The challenges that Abbott faced with her illnesses reached a point where she was becoming suicidal. While simultaneously having mononucleosis, a virus with flu-like symptoms, it was increasingly difficult for her mother to take proper care of her at home, resulting in her hospitalization.
During that time, Abbott said, her doctors realized that she also had bipolar tendencies. With this diagnosis, they were able to prescribe her medicine to address that illness, which then started her recovery.
Abbott has been off her antidepressant medication for over a year. She sees a psychologist about once a year and a therapist every two months or so. She said that she is in a much better place with her illness and does not tie it too closely to her perception of herself.
“I was lucky to never be in a position where I felt extremely ashamed of my mental illness so it didn’t negatively impact my perception of myself in that sense, but on an individual level sometimes it [was] hard to grapple with the fact that I used to need antipsychotic medication to live a normal life,” said Abbott.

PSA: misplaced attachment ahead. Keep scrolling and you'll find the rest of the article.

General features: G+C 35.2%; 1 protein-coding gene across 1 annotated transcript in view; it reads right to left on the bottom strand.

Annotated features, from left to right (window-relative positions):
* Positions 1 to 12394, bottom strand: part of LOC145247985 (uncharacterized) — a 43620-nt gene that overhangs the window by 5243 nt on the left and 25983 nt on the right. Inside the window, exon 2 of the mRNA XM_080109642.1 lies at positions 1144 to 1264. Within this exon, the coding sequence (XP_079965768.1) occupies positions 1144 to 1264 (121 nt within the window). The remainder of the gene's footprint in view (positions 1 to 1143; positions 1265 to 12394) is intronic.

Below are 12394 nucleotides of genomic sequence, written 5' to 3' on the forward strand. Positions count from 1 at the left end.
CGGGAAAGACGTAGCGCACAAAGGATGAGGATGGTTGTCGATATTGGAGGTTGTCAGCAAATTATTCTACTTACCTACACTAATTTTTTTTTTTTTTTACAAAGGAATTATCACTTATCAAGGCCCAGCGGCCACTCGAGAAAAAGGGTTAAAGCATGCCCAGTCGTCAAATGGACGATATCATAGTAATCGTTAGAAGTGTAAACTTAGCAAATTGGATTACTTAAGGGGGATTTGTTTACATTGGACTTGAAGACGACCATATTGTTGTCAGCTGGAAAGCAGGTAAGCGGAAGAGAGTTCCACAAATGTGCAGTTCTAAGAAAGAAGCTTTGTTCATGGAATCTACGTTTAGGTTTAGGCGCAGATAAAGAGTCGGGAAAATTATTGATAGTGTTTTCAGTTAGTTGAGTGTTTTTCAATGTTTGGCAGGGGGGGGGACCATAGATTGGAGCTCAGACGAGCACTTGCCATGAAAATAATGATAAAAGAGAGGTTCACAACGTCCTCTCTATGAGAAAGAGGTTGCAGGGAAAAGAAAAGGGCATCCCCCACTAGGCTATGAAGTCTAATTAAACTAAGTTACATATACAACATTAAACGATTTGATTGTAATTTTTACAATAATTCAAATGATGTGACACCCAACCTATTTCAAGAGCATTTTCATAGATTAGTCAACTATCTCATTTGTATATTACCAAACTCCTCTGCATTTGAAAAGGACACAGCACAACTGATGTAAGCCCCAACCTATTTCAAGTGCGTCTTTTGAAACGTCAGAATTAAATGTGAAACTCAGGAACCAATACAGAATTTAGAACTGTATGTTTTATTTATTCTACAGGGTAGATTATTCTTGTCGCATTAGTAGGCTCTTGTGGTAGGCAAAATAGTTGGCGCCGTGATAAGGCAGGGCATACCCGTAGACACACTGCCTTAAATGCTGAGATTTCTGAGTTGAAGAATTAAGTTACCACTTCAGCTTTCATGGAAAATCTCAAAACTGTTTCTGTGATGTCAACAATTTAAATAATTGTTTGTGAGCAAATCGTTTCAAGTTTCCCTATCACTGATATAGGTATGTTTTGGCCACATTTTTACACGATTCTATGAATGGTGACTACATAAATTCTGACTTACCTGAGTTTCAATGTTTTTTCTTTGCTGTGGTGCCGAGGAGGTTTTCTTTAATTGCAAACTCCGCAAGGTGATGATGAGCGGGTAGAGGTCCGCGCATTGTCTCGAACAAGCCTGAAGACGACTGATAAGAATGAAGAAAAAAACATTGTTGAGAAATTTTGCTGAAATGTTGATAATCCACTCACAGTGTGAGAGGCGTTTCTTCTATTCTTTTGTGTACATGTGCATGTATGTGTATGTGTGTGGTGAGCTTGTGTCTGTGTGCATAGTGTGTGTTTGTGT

Today, Abbott is very vocal about her experience and encourages others to circumvent the stigma surrounding mental illness and seek help.
Abbott also stressed that due to her own issue finding the right medication, there is nothing wrong with “being skeptical of the diagnosis that you’re given. There’s so much we still don’t know about the brain, and nothing is black and white.”
She said that you should definitely trust your doctors, but that it is okay to do your own research and to speak up if you feel like your medication is not doing what it’s supposed to do.
Ungar called this being an “active participant.” He said that he loves when his patients do their own research, because it allows for a much more informed conversation.
“It’s their decision; it’s their health. I’m just here to recommend and encourage and I want to see them do as well as they can. And I’m very open to debate and discussion,” said Ungar.
Having trust in your doctor does not mean that you have to take everything they say word for word. You know your body, and properly educating yourself will lead to an overall greater understanding of what needs to be treated.
At the end of the day, medical professionals are people who have gone to school for a long time to help determine diagnoses and treatments so that you can live a long and happy life. Reminding yourself of this each time you step into a doctor’s office might give you the courage to accept diagnoses and treatments with a much more open mind so that you can begin the journey of recovery, whatever the ailment.